Would you say that the government is doomed?
I don’t think so. It has two years left and can change course. But it needs to go on the offensive, or it will pay the price. It’s been very timid in economic and social matters, yet the Right still treats it as if it were communist. It is paying for its bark, not its bite.
This is also about making future progressive governments a credible prospect. If Spanish society continues along the road of growing inequality, destruction of public services, job insecurity, and oligarchization, then the neoliberal common sense will become ever more naturalized.
The PSOE should understand that it needs to be bold. Not because of my ideological preferences but because if it doesn’t transform the Spanish state and society, with an urban policy showing that our future is a shared problem, it may turn out that, while progressives’ proposals sound better, there’ll be no concrete examples of them working in practice. Public health is another example of this — a little piece of socialism in the heart of a capitalist society. That’s why it is attacked so harshly: it’s a constant demonstration that decommodification can work and that the provision of public services for social purposes is not only fairer but more effective.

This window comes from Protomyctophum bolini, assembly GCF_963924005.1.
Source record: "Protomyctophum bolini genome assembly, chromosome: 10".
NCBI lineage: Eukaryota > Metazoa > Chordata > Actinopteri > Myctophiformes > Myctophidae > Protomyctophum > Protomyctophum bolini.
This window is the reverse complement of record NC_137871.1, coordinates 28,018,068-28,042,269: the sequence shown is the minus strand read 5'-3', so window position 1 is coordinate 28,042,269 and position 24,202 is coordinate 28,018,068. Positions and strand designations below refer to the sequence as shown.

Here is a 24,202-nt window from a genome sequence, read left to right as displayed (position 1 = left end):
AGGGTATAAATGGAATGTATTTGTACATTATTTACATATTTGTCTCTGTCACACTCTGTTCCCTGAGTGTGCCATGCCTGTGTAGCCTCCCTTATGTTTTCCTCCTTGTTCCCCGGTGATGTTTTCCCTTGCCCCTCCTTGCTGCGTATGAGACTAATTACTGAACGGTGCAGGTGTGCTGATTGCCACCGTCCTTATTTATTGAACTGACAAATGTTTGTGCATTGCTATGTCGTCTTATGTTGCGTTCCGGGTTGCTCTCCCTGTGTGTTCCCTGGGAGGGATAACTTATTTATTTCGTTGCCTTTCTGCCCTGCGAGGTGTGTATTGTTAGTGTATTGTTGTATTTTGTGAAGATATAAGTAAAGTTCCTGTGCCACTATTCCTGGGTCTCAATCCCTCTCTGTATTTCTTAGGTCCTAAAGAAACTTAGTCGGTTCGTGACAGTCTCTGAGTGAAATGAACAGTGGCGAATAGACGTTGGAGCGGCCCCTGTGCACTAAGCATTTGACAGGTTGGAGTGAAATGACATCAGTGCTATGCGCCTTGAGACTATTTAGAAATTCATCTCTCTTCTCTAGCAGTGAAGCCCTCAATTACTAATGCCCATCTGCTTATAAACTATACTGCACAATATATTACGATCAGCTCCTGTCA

Without such experiences, when election time rolls around, the Right only has to ask citizens to behave like they do in every other area of everyday life under neoliberalism: you’re on your own, it’s every man for himself. So, it’s essential to expand these pieces of democracy in everyday life, or else the wave of cynicism and apathy will only benefit the Right.
Our own modest role in this is to support the government when it moves forward and to open discussions about the offensive. That means talking about a new generation of rights, such as a shorter working day, transformative green policies, and the strengthening of the health system.